The reader does not greatly distinguish the voices other than by class (education level) to it is sometimes difficult to know who is speaking. Adding to this the authentic, but arcane nautical dialect of the speakers and much of the plot is confused.
O'Brian does an excellent job of researching and presenting the daily lives of the characters and one does feel a better understanding of the difficult lives and brutish attitudes that built the British Empire. I don't think I will bother to read any of the sequels.
I was able to 'see' the action for not having to 'read' it as well...oh my! I love this series read by Patrick Tull....!!!
I love Jack Aubrey...he is like all of us...Everyman! He is not above a few shenanigans, but he knows where his line is drawn...
I think the Doctor...he is endearing for his inability to actually see that he has 'issues' I mean that in a very liking way...he is addicted to drugs and has no idea...being a doctor, seems like he might get a clue...but no...:)
When they became friends..right up front...the stiffness, the judgement, without knowing the other was a same gender soul mate..then the realization they were a good pair...
I have read this series 2 times through...and adore it, but when I listened to it, I found whole parts I could enjoy for the pure moving pictures in my head....Patrick Tull's narration bothered me in the beginning, But now,
Character development. Historical research and basis. Transported back 200 Years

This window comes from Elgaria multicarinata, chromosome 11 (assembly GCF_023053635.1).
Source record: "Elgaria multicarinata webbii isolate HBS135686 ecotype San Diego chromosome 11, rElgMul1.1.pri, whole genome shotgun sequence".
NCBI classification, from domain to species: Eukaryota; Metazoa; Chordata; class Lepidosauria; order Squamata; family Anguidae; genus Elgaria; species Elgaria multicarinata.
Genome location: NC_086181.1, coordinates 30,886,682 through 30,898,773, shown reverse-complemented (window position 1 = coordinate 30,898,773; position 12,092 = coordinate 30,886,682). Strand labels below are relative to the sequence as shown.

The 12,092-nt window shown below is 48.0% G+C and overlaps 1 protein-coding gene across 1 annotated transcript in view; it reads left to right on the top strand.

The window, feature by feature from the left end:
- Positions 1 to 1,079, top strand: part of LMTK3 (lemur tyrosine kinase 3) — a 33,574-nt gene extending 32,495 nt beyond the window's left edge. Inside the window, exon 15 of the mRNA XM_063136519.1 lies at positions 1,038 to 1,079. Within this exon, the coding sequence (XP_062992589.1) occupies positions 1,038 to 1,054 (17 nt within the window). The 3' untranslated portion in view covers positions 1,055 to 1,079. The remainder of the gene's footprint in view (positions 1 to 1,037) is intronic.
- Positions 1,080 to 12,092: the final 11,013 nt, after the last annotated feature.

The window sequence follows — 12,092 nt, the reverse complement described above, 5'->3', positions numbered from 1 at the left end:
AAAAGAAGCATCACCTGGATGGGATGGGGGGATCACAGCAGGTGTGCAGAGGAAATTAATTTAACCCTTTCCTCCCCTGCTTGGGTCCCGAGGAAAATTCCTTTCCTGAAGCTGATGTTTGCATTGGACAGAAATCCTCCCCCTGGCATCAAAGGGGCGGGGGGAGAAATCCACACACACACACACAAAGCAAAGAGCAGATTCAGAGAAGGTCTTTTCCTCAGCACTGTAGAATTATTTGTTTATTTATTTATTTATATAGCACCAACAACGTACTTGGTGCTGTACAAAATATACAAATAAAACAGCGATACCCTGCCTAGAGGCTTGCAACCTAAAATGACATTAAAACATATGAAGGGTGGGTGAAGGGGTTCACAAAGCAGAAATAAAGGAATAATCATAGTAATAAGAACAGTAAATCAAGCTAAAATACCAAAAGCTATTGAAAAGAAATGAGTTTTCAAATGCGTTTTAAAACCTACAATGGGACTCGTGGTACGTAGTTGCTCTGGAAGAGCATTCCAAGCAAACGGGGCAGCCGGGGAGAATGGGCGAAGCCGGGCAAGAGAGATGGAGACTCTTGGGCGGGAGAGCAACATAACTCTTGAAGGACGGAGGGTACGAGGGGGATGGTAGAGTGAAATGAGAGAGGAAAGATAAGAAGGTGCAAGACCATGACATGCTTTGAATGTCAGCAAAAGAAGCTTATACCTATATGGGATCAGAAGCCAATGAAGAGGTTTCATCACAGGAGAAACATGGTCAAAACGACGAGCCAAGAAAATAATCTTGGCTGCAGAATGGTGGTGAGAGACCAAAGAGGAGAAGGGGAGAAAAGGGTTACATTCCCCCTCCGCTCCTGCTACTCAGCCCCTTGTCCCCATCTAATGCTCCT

Chance meeting of Aubrey and Maturin at the beginning of the novel. Unique method to start such a magnificiant friendship and continuing adventure.
Which everone Tull was perfoming at the time. Tull and O'Brian are Bookends to a wonderful adventure.
An Adventure that you will wish would never end.
Entertainment at it best. Spellbinding and actually educational. I have listened to this entire series twice and hope to complete once more before I venture to meet Aubrey, Maturin, O'bian and Tull in the here after.
A favorite series of mine for years, now every time I read one of the books I will hear the characters in my head as voiced so perfectly by Patrick Tull.
The quality of the reading brought the story to life. I don't think it would have been the same if I had read the print copy alone.
I have not comparable book to recommend.
No, this is the first
A rollicking good tale of the sea and friendship.
Right at the top.Very interesting and very well presented
The narration of this exciting story is top rate..he even makes casual conversation interesting,and brings the story to life.This is a very good book and I recommmend it to anyone that likes a good adventure
Yes, 100%. Master and Commander begins a great adventure that takes most people years to complete -- what joy!
Maturin, but he does all so well it's hard to choose. I've read this whole series in print numerous times, and I'm finding them a wonderful new adventure because of Tull's perfect interpretation.
Aubrey and Maturin. Their personalities are so well developed and portrayed -- sets up the rest of the series exceptionally well. Bet you can't read just one. . .